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4709Re: [Apicius] First Roman Cookbooks to Purchase?

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  • lilinah@earthlink.net
    Dec 3, 2009
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      "jbd_29349" <goliathrix@...> wrote:
      > My first question is this: where can I find a good Roman cookbook.
      >Now my definition of a good Roman cookbook is this, will give you
      >substitutes for things that you can't find in even a "fancy" grocery
      >store. Also written by someone that has reproduced these dishes and
      >has applied modern cooking techniques and or terms. This one is a
      >bonus but not really necessary, dates for when these dishes were

      COIVINIX replied:
      >First and foremost, the admirable "practical" end of our
      >fellow-listmate Sally Grainger's new translation of APICIVS (done
      >with her husband, Christopher Groocock) COOKING APICIVS:
      >This is excellent scholarship yoked to practical cookery and
      >intelligent supposition. You will not do better--the only problem is
      >that it is SO SHORT. But perhaps Sally will find time to enlarge :>)

      Since i prefer to work up recipes myself, i'm more interested in:
      Christopher Grocock & Sally Grainger
      "Apicius: A critical edition with an introduction and an English translation"
      Prospect Books : Totnes, 2006.
      (includes the Latin)

      I also own Grainger's smaller booklet which has much useful info on
      her experiments in making garum/liquamen, and other ingredients. I
      bought both together for the special price.

      >An earlier effort (with another listmate, Andrew Dalby) is THE

      This is nice because of the historical information on the cultures
      and the photos of food oriented art, as well as the recipes.

      >Although it's aging, there is still much to like in Ilaria Gozzini
      >Giacosa's A TASTE OF ANCIENT ROME:

      A useful book for the culinarily cautious

      >And then there's Mark Grant's ROMAN COOKERY; a strong point of this
      >one is that it concentrates on more "every-day" food; a somewhat
      >weaker point is that, while the author is a very serious
      >scholar....the redactions he provides are a bit idiosyncratic at
      >times and (which is perhaps exactly what you are looking for?)
      >slanted to modern ease, rather than historical accuracy. But--read
      >with care--there is much here that is not covered elsewhere:

      It's interesting/useful because of Grant's non-Apician orientation.

      To sum up:


      1.) The most recent and currently best translation of the Apician cookbook:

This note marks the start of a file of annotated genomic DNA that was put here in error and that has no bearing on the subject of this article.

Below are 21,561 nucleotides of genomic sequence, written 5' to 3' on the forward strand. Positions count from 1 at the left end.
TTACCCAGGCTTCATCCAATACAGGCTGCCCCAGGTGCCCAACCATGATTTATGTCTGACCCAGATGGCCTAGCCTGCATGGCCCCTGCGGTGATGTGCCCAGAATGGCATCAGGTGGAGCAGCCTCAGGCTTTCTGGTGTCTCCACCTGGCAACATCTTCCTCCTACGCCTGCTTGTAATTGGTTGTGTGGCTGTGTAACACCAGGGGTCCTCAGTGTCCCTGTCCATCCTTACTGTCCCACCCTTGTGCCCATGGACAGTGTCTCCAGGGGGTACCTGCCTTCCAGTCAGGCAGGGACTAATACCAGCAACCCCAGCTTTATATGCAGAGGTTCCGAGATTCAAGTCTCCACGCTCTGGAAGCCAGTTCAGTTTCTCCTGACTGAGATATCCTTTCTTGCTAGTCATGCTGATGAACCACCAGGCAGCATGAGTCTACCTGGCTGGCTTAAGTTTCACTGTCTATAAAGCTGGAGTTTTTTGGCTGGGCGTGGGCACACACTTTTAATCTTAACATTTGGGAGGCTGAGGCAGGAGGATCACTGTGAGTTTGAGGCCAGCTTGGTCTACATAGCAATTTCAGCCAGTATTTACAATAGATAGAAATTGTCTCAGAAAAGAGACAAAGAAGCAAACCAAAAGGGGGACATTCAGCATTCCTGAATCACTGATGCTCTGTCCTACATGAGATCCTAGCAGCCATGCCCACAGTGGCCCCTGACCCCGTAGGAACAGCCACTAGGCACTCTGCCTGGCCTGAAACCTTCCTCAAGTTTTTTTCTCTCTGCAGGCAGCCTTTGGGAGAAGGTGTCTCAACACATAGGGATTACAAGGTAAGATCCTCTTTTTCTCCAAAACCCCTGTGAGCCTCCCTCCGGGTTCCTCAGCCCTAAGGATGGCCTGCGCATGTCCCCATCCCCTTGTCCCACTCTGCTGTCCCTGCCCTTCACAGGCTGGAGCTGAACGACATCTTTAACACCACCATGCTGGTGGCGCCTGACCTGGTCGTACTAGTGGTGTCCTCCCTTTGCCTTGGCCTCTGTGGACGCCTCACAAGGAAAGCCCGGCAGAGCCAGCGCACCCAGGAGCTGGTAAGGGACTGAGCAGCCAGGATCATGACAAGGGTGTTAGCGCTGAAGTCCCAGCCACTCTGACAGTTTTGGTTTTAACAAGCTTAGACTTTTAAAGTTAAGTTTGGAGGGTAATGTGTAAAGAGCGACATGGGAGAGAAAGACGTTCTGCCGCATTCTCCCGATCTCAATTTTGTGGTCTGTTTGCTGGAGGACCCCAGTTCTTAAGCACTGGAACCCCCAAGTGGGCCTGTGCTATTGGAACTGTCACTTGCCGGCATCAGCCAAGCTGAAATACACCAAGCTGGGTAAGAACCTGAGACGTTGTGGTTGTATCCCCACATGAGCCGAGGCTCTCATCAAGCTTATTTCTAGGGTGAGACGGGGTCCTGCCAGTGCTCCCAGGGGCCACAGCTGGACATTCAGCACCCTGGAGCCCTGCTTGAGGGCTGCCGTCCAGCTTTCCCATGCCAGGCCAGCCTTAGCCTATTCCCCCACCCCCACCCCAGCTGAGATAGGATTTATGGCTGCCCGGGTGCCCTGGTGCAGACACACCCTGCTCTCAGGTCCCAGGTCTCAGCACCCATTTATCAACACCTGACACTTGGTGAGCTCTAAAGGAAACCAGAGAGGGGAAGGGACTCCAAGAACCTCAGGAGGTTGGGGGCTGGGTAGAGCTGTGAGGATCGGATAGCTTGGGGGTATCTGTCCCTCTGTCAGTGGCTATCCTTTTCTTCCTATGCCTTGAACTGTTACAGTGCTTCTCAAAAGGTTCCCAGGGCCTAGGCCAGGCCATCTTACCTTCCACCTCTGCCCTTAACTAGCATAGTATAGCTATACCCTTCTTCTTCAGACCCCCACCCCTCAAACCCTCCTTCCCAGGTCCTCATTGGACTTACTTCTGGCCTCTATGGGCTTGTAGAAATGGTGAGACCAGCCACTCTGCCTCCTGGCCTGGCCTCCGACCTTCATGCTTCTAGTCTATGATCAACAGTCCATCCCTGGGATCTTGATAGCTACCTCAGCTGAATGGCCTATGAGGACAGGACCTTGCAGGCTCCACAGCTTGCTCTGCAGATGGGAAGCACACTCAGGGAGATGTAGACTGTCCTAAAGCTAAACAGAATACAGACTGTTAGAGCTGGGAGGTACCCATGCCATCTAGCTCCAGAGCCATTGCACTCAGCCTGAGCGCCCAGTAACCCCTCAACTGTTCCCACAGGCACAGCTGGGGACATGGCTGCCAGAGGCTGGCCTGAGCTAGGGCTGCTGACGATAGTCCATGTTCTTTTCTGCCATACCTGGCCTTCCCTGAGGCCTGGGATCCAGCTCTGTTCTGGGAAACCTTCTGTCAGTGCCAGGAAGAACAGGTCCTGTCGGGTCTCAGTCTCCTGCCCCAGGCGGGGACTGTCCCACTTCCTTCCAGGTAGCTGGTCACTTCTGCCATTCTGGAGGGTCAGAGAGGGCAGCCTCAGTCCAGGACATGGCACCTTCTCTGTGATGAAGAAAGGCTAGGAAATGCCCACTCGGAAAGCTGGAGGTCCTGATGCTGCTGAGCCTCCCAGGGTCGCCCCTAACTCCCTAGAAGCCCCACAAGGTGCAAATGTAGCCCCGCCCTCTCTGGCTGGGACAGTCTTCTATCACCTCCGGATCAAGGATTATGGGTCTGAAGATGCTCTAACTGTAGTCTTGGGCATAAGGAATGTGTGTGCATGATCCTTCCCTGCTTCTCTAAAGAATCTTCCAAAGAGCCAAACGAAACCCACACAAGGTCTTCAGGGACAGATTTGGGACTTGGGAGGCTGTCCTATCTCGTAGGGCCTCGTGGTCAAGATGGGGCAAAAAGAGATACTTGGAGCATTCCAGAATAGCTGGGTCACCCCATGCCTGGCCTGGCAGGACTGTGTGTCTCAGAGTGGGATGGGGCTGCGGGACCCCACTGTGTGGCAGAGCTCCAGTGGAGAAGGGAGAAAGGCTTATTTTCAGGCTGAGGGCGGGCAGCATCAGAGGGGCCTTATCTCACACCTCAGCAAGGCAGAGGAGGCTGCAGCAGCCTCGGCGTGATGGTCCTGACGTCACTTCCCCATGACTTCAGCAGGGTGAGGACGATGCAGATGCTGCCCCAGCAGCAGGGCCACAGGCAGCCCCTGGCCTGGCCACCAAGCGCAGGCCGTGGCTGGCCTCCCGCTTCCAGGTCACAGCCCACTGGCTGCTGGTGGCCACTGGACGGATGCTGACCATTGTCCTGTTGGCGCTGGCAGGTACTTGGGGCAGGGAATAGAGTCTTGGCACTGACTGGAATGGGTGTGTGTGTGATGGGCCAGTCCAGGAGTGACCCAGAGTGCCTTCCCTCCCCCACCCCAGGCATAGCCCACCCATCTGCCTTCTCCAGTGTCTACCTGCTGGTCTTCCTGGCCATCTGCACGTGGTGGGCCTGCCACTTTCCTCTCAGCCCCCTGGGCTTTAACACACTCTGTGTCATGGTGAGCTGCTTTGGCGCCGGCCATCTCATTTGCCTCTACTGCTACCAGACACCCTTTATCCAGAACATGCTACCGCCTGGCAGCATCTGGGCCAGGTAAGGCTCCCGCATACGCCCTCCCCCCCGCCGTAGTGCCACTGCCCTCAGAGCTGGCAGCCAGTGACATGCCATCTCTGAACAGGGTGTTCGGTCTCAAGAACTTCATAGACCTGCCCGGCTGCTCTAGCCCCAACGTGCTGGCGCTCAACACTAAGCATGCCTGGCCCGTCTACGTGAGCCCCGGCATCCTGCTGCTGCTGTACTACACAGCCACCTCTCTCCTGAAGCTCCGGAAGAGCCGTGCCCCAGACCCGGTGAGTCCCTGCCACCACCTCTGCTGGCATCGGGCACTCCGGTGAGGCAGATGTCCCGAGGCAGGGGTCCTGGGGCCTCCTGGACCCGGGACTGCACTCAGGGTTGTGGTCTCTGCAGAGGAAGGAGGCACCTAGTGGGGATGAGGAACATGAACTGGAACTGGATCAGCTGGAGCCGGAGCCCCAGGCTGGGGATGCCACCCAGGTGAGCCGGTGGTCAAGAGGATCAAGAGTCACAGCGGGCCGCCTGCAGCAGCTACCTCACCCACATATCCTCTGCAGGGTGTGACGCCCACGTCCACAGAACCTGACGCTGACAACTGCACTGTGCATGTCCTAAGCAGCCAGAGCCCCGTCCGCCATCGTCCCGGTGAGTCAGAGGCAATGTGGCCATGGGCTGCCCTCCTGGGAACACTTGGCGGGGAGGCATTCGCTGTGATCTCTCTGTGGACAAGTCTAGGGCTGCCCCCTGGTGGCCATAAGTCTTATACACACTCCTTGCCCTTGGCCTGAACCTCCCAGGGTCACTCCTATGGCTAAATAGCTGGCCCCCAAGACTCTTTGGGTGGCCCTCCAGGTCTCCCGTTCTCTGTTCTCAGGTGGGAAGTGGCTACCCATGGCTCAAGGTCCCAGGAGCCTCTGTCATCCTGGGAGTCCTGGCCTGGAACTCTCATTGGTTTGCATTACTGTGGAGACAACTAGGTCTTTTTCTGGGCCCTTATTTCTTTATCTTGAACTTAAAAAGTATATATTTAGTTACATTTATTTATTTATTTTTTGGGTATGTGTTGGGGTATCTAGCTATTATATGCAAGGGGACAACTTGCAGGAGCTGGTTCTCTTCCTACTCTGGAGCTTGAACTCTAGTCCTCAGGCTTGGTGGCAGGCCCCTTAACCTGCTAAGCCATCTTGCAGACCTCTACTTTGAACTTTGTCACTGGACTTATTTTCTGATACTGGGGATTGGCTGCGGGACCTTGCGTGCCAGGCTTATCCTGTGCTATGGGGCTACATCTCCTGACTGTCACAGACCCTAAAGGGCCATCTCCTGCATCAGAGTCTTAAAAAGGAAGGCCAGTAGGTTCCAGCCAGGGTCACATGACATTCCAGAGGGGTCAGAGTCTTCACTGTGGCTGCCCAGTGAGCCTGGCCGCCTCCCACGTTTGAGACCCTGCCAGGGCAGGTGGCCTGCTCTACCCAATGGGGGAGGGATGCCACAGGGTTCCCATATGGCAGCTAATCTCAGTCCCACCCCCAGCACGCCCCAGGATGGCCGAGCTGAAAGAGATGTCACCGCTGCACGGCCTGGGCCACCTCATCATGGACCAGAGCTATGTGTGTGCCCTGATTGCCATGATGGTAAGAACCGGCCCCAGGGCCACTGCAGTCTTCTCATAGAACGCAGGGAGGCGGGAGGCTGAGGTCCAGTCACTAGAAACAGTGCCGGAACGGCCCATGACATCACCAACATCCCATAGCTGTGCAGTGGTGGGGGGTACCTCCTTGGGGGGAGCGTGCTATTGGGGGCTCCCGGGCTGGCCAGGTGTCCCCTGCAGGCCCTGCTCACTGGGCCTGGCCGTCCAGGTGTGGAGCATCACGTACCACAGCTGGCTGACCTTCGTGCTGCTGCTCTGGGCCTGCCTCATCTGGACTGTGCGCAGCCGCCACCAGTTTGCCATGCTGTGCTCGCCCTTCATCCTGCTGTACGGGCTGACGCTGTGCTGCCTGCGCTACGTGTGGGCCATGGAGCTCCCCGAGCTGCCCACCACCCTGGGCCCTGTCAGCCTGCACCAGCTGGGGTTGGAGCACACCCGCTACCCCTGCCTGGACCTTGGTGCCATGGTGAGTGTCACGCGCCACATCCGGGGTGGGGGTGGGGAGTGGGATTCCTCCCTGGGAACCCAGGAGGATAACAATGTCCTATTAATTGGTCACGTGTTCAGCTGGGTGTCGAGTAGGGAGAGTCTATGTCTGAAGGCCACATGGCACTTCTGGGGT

Christopher Grocock & Sally Grainger
      "Apicius: A critical edition with an introduction and an English translation"
      Prospect Books : Totnes, 2006.
      (includes the Latin)

      2.) The classic translation of the Apician cookbook before Grocock:
      Anonymous. Translated by Barbara Flower & Elizabeth Rosenbaum.
      "The Roman Cookery Book: a critical translation of The Art of Cooking by
      Peter Nevill, Ltd, London & New York, and George G. Harrap & Co.,
      Ltd., London : 1958.
      (includes the Latin)

      B. FOR BEGINNERS (in publication order)

      1.) Sally Grainger
      Cooking Apicius: Roman Recipes for Today
      Prospect Books : Totnes, 2006.

      2.) Andrew Dalby and Sally Grainger.
      "The Classical Cookbook".
      British Museum Press, London: revised edition 2000.

      3.) Ilaria Gozzini Giacosa. Translated by Anna Herklotz.
      "A Taste of Ancient Rome"
      University of Chicago Press, Chicago and London: 1992.


      Grant, Mark.
      "Roman Cookery: Ancient Recipes for Modern Kitchens"
      Serif: London: 1999.


      Patrick Faas. Translated by Shaun Whiteside.
      "Around the Roman Table: Food and Feasting in Ancient Rome"
      Palgrave Macmillan, New York and Hampshire UK: 1994, 2003.

      Faas utterly rejected as too strange a dish that was extremely
      popular at my feast, peaches with cumin and fish sauce. It was very

      E. NOT COOKBOOKS : but quite informative about food in culture:
      1.) Andrew Dalby.
      "Siren Feasts, A History of Food and Gastronomy in Greece"
      Routledge, London & New York: 1996.

      2.) Andrew Dalby.
      "Empire of Pleasures, Luxury and Indulgence in the Roman World".
      Routledge, London & New York: 2000.

      3.) A book i haven't seen, but recommended by a friend:
      Emily Gowers.
      "The Loaded Table: Representations of Food in Roman Literature"
      Oxford University Press, Oxford & New York, 1997.
      My friend wrote:
      > This is more gastronomy and not cookery. It doesn't have recipes.

      TO AVOID
      1.) A book to avoid at all costs is the cheap and easy to find but
      highly inaccurate
      Joseph Dommers Vehling
      "Cookery and Dining in Imperial Rome"
      Dover reprint, 1977, originally published 1936.
      Vehling used incomplete and inaccurate Latin editions, was not truly
      knowledgeable in Latin, and included many ingredients in his versions
      that were unknown in Europe before the 16th century CE. such as
      kidney beans and green/bell peppers.

      2.) I also do not like:
      John Edwards
      "The Roman Cookery of Apicius"
      Hartley and Marks : New York & Vancouver, 1984.
      I bought it for $1.99, which it may have been worth, just so i could
      have it for discussions... It isn't a full translation of Apicius,
      but has many translated recipes, some adapted to the modern kitchen
      with some unsupportable substitutions, such as butter for oil, and
      rosemary for rue, and canned salmon for liquamen!


      I am sorry, but i am not familiar with other translations not
      published in English.
      Urtatim (that's err-tah-TEEM)
      the persona formerly known as Anahita
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